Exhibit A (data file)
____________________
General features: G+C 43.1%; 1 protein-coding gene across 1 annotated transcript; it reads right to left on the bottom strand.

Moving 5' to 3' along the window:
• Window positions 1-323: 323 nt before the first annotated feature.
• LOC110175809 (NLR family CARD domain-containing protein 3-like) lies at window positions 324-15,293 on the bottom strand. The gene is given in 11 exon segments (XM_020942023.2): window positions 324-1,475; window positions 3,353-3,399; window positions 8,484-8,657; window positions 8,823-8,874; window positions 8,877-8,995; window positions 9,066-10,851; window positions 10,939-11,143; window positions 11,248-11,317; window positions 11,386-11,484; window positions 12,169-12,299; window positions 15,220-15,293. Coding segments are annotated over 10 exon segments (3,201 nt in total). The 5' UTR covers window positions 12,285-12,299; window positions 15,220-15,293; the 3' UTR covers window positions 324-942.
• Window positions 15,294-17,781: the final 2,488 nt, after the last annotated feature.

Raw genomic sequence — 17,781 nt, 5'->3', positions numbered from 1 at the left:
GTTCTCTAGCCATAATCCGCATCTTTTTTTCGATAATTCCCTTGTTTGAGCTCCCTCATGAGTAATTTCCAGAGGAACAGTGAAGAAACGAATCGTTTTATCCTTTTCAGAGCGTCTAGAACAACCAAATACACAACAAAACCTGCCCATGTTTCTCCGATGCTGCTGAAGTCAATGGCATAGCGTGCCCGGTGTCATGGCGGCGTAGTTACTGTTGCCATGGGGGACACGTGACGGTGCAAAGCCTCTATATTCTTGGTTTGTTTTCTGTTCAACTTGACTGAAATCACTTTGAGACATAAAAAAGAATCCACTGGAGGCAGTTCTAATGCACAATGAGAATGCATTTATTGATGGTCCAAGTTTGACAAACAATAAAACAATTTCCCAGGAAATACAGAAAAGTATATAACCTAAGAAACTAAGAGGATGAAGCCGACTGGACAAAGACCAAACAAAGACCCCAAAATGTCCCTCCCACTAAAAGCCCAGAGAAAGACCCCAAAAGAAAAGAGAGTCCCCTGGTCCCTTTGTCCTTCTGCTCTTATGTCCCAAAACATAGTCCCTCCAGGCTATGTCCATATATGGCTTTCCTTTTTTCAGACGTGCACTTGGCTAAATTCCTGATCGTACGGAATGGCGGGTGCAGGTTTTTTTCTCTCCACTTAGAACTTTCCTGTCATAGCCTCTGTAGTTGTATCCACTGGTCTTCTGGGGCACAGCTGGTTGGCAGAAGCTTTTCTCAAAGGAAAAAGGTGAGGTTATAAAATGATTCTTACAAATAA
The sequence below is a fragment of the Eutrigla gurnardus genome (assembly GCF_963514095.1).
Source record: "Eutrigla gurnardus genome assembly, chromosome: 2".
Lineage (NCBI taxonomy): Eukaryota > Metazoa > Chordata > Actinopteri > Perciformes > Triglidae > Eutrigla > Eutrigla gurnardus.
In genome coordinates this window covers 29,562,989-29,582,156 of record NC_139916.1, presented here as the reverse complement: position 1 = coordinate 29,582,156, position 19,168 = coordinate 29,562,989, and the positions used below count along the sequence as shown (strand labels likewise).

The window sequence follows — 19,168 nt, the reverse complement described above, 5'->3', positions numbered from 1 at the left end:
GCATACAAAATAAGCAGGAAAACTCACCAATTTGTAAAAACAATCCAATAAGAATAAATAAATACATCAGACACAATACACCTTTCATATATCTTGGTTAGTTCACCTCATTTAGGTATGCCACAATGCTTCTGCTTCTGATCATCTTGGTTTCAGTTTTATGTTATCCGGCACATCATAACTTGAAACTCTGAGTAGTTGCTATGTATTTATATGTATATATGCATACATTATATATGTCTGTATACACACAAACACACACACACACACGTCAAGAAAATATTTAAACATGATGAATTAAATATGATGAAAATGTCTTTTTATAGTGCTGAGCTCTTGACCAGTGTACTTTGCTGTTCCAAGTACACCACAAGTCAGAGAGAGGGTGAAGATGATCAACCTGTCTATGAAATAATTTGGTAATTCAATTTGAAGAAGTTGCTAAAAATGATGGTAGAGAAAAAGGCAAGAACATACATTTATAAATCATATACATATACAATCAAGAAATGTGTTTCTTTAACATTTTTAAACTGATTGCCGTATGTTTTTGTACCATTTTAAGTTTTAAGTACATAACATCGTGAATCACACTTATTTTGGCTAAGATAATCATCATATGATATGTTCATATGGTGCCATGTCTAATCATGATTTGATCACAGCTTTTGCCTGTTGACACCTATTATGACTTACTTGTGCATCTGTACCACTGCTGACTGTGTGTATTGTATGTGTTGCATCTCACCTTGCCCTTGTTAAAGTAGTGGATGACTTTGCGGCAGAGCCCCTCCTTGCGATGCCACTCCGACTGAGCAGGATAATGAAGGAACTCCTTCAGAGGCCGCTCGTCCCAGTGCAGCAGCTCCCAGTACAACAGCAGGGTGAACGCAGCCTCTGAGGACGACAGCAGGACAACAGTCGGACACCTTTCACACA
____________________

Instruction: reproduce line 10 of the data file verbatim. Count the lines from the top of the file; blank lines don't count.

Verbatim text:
Lineage (NCBI taxonomy): Eukaryota > Metazoa > Chordata > Actinopteri > Perciformes > Triglidae > Eutrigla > Eutrigla gurnardus.